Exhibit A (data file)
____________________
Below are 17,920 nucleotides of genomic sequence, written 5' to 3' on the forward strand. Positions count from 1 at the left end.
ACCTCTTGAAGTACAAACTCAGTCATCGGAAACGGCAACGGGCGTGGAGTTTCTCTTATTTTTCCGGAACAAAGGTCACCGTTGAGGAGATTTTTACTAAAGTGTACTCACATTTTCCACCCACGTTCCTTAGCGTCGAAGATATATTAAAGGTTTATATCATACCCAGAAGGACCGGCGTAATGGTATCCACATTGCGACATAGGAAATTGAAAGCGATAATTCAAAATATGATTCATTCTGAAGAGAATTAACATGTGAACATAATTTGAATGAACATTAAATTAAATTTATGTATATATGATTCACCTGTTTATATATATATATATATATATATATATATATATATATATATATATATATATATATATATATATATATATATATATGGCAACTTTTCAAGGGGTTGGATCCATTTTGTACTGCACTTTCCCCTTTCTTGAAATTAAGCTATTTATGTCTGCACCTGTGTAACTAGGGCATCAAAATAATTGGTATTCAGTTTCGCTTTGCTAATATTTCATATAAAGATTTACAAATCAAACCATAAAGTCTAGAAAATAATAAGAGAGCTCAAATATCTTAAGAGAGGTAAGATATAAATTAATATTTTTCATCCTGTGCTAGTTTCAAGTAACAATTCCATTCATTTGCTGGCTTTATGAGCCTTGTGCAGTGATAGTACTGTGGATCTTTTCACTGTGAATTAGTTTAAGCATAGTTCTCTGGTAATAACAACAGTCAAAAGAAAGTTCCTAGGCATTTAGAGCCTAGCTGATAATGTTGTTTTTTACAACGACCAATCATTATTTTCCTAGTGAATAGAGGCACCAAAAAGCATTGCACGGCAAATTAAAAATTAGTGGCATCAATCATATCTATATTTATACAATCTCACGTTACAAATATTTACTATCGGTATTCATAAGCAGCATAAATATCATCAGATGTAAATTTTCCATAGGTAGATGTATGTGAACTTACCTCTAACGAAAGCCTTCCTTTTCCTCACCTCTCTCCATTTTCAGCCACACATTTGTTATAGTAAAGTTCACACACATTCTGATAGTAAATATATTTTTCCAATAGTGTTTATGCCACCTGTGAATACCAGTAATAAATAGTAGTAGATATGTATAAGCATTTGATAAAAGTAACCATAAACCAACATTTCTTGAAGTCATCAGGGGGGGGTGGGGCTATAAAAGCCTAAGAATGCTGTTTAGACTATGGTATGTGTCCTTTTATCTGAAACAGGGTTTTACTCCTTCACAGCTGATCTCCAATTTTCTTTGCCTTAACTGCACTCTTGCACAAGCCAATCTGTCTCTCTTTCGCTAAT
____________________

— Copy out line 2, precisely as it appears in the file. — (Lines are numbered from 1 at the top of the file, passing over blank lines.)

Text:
ACCTCTTGAAGTACAAACTCAGTCATCGGAAACGGCAACGGGCGTGGAGTTTCTCTTATTTTTCCGGAACAAAGGTCACCGTTGAGGAGATTTTTACTAAAGTGTACTCACATTTTCCACCCACGTTCCTTAGCGTCGAAGATATATTAAAGGTTTATATCATACCCAGAAGGACCGGCGTAATGGTATCCACATTGCGACATAGGAAATTGAAAGCGATAATTCAAAATATGATTCATTCTGAAGAGAATTAACATGTGAACATAATTTGAATGAACATTAAATTAAATTTATGTATATATGATTCACCTGTTTATATATATATATATATATATATATATATATATATATATATATATATATATATATATATATATATATATATATATGGCAACTTTTCAAGGGGTTGGATCCATTTTGTACTGCACTTTCCCCTTTCTTGAAATTAAGCTATTTATGTCTGCACCTGTGTAACTAGGGCATCAAAATAATTGGTATTCAGTTTCGCTTTGCTAATATTTCATATAAAGATTTACAAATCAAACCATAAAGTCTAGAAAATAATAAGAGAGCTCAAATATCTTAAGAGAGGTAAGATATAAATTAATATTTTTCATCCTGTGCTAGTTTCAAGTAACAATTCCATTCATTTGCTGGCTTTATGAGCCTTGTGCAGTGATAGTACTGTGGATCTTTTCACTGTGAATTAGTTTAAGCATAGTTCTCTGGTAATAACAACAGTCAAAAGAAAGTTCCTAGGCATTTAGAGCCTAGCTGATAATGTTGTTTTTTACAACGACCAATCATTATTTTCCTAGTGAATAGAGGCACCAAAAAGCATTGCACGGCAAATTAAAAATTAGTGGCATCAATCATATCTATATTTATACAATCTCACGTTACAAATATTTACTATCGGTATTCATAAGCAGCATAAATATCATCAGATGTAAATTTTCCATAGGTAGATGTATGTGAACTTACCTCTAACGAAAGCCTTCCTTTTCCTCACCTCTCTCCATTTTCAGCCACACATTTGTTATAGTAAAGTTCACACACATTCTGATAGTAAATATATTTTTCCAATAGTGTTTATGCCACCTGTGAATACCAGTAATAAATAGTAGTAGATATGTATAAGCATTTGATAAAAGTAACCATAAACCAACATTTCTTGAAGTCATCAGGGGGGGGTGGGGCTATAAAAGCCTAAGAATGCTGTTTAGACTATGGTATGTGTCCTTTTATCTGAAACAGGGTTTTACTCCTTCACAGCTGATCTCCAATTTTCTTTGCCTTAACTGCACTCTTGCACAAGCCAATCTGTCTCTCTTTCGCTAAT